A Novel Argument for Investing in Diverse Founders

As a white male who had an upper-middle class upbringing, I try to not wade too deep into diversity discussions (but here we go). I strongly believe in the value of diversity to any organization, but generally feel like my role should be as more of a silent supporter as opposed to really being outspoken about it.

Optics and all.

Last week, I listened to Reid Hoffman’s interview with Sallie Krawcheck which really got me thinking about the value that diversity brings to companies. The interview is excellent and I highly recommend it to anyone interested in learning about one of the most kick-ass women in Fintech today.

Reid’s discussion of intellectual diversity really resonated with me. He discusses diversity through the lense of blind spots. We each have our own blind spots based upon our experiences and upbringing. If you hire too many people whose experiences and upbringing are too similar, their blind spots will overlap and you will become an organization that has huge holes in its view of the landscape.

We see this a lot today.

I’d argue that tech, finance, and media are just a few examples of sectors where these sort of overlapping blind spots from a lack of diversity occur. The solution is intellectual diversity.

Ensuring that your team is built from the ground up with people who have different experiences and backgrounds ensures that your blind spots are covered by someone else’s experiences and vice versa. And yes, I do believe that aspects like ethnicity, sexual orientation, and socio-economic status are all factors in ensuring that you have intellectual diversity.

I think this is one of many excellent cases for diversity. A lot has been written about all the reasons why diversity is important for any organization and research has confirmed the fact that more diverse organizations perform better than less diverse ones.

But I want to present a reason specific to venture capital arguing for investing in diverse founders. Again, I don’t think this is the only reason this should be done (among the reasons, it’s just the right thing to do), but this is an argument that I have not seen get much discussion and I think it is important to consider when designing your firm’s deal-flow pipeline to ensure that you see startups founded by diverse founders.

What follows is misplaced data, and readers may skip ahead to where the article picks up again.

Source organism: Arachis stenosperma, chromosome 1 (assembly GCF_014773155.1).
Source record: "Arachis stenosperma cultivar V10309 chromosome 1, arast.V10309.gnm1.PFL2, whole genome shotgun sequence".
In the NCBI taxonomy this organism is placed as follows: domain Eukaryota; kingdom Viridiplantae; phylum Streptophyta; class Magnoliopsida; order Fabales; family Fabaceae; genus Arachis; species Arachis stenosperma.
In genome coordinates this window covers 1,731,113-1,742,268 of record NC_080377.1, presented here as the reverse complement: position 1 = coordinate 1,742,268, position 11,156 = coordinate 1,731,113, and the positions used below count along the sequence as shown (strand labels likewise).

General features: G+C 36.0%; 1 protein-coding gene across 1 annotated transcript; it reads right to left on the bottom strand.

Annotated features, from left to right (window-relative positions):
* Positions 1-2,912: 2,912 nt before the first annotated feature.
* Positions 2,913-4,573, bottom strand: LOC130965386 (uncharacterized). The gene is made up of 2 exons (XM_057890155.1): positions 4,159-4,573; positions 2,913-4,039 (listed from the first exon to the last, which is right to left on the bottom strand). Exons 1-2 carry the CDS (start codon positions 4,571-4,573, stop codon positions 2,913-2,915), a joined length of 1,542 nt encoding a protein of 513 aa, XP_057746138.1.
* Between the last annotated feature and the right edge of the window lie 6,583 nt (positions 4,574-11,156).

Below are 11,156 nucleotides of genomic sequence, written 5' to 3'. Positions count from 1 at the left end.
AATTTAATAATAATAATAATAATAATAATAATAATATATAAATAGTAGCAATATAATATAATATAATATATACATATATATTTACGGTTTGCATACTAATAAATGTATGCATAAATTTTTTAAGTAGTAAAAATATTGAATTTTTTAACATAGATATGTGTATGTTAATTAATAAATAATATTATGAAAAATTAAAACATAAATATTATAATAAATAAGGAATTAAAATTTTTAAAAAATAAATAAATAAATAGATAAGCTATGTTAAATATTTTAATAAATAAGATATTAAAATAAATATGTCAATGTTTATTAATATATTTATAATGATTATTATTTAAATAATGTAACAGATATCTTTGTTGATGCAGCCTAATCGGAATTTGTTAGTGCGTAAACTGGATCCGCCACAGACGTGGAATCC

So to start, we need to make some assumptions.

Assumption #1 - People of diverse backgrounds face personal, professional, and institutional biases

Ok, I don’t think this one is exactly rocket surgery. I would hope that it can be widely agreed upon that people who come from diverse backgrounds experience prejudice and bias at some level or another. The type and level of that prejudice is a topic for someone else to tackle, I just want to agree to the assumption that it is more than zero.

Assumption #2 - People who experience prejudice and biases need to overcome more to get to the same place as people who have more privileged backgrounds

Real cutting edge stuff here Erik. I know, I know, just stick with me here. Again, this one is so obvious that it is basically a tautology. If you start at point A and someone else starts at point B, you logically need to do more to get to point C. Not trying to dismiss or diminish accomplishments of people from more privileged backgrounds, just trying to again set the assumption that on-average, diverse people need to overcome more than privileged people do.

Assumption #3 - Grit is one of the most important attributes in successful entrepreneurs

Grit is defined as a positive, non-cognitive trait based on an individual's perseverance of effort combined with the passion for a particular long-term goal or end state (Yes, I just used Wikipedia as a primary source. If you want to dig into the footnotes, be my guest. To all my middle school english teachers, I am sorry). Basically grit is someone’s ability to overcome difficulty and continue to work towards a goal.

I believe grit is the most important trait to look for in successful entrepreneurs. Grit is what allows them to work through the tough times and continue to build their businesses. Grit is what allows them to say, “the entire world agrees on this assumption, but I think they are wrong and I am going to go prove it.”

Grit is absolutely fundamental to the entrepreneurial journey and I would wager it is an even greater indication of future success than any other trait VCs would otherwise look for in entrepreneurs. You may disagree on whether grit is the most important trait, but I think it is pretty difficult to argue that it is not, at the very least, among the most important traits for entrepreneurs.

Given these assumptions, I argue that diverse founders are more likely to exhibit grit, and therefore should be favored for investment, over non-diverse founders when the opportunities they represent are of similar quality

If we accept that grit is one of the most important attributes in the entrepreneurial journey, and that people of diversity are more likely to exhibit grit given the prejudice and biases that they have overcome, then I believe we must conclude that given any two opportunities of similar quality, holding all other variables constant other than one founder being diverse, the correct investment decision is to invest in the diverse founder.

Grit is one of the most important forward-looking indicators for success.

And diversity is one of the best signals of founder grit.

Therefore, investing in diverse founders is one of the most surefire ways to ensure that you are backing entrepreneurs who have grit. Now, to be clear, I am not saying prejudice is in any way, shape, or form positive since it leads to founder grit. It is my sincere hope that one day we live in a society where people from diverse backgrounds won’t need to overcome more than others. But until that day, overcoming societal biases and prejudices could give diverse founders an edge.